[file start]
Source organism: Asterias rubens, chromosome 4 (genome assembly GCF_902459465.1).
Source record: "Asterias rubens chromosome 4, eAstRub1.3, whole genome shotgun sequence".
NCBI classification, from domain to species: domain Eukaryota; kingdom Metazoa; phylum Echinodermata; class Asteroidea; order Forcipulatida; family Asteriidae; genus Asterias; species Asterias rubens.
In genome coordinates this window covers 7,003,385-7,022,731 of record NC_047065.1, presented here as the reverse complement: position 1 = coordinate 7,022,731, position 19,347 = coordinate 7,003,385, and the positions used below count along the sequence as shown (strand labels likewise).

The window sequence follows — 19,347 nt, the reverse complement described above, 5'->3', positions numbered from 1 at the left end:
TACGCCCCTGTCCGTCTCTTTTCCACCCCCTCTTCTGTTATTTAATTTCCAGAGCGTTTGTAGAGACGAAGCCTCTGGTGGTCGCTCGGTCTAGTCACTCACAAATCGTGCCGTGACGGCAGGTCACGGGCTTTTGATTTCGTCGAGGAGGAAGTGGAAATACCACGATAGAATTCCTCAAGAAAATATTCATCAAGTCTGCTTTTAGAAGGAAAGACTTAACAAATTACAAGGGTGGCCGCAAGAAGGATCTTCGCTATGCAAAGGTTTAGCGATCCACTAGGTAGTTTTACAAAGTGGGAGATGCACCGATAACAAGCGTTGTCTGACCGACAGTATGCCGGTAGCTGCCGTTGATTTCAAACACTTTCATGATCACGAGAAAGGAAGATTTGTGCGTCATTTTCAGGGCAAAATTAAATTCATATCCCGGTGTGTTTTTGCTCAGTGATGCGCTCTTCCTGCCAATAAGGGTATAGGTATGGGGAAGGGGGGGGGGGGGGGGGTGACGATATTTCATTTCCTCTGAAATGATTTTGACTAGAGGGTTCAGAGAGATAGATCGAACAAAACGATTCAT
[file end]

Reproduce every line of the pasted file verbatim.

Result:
Source organism: Asterias rubens, chromosome 4 (genome assembly GCF_902459465.1).
Source record: "Asterias rubens chromosome 4, eAstRub1.3, whole genome shotgun sequence".
NCBI classification, from domain to species: domain Eukaryota; kingdom Metazoa; phylum Echinodermata; class Asteroidea; order Forcipulatida; family Asteriidae; genus Asterias; species Asterias rubens.
In genome coordinates this window covers 7,003,385-7,022,731 of record NC_047065.1, presented here as the reverse complement: position 1 = coordinate 7,022,731, position 19,347 = coordinate 7,003,385, and the positions used below count along the sequence as shown (strand labels likewise).

The window sequence follows — 19,347 nt, the reverse complement described above, 5'->3', positions numbered from 1 at the left end:
TACGCCCCTGTCCGTCTCTTTTCCACCCCCTCTTCTGTTATTTAATTTCCAGAGCGTTTGTAGAGACGAAGCCTCTGGTGGTCGCTCGGTCTAGTCACTCACAAATCGTGCCGTGACGGCAGGTCACGGGCTTTTGATTTCGTCGAGGAGGAAGTGGAAATACCACGATAGAATTCCTCAAGAAAATATTCATCAAGTCTGCTTTTAGAAGGAAAGACTTAACAAATTACAAGGGTGGCCGCAAGAAGGATCTTCGCTATGCAAAGGTTTAGCGATCCACTAGGTAGTTTTACAAAGTGGGAGATGCACCGATAACAAGCGTTGTCTGACCGACAGTATGCCGGTAGCTGCCGTTGATTTCAAACACTTTCATGATCACGAGAAAGGAAGATTTGTGCGTCATTTTCAGGGCAAAATTAAATTCATATCCCGGTGTGTTTTTGCTCAGTGATGCGCTCTTCCTGCCAATAAGGGTATAGGTATGGGGAAGGGGGGGGGGGGGGGGGTGACGATATTTCATTTCCTCTGAAATGATTTTGACTAGAGGGTTCAGAGAGATAGATCGAACAAAACGATTCAT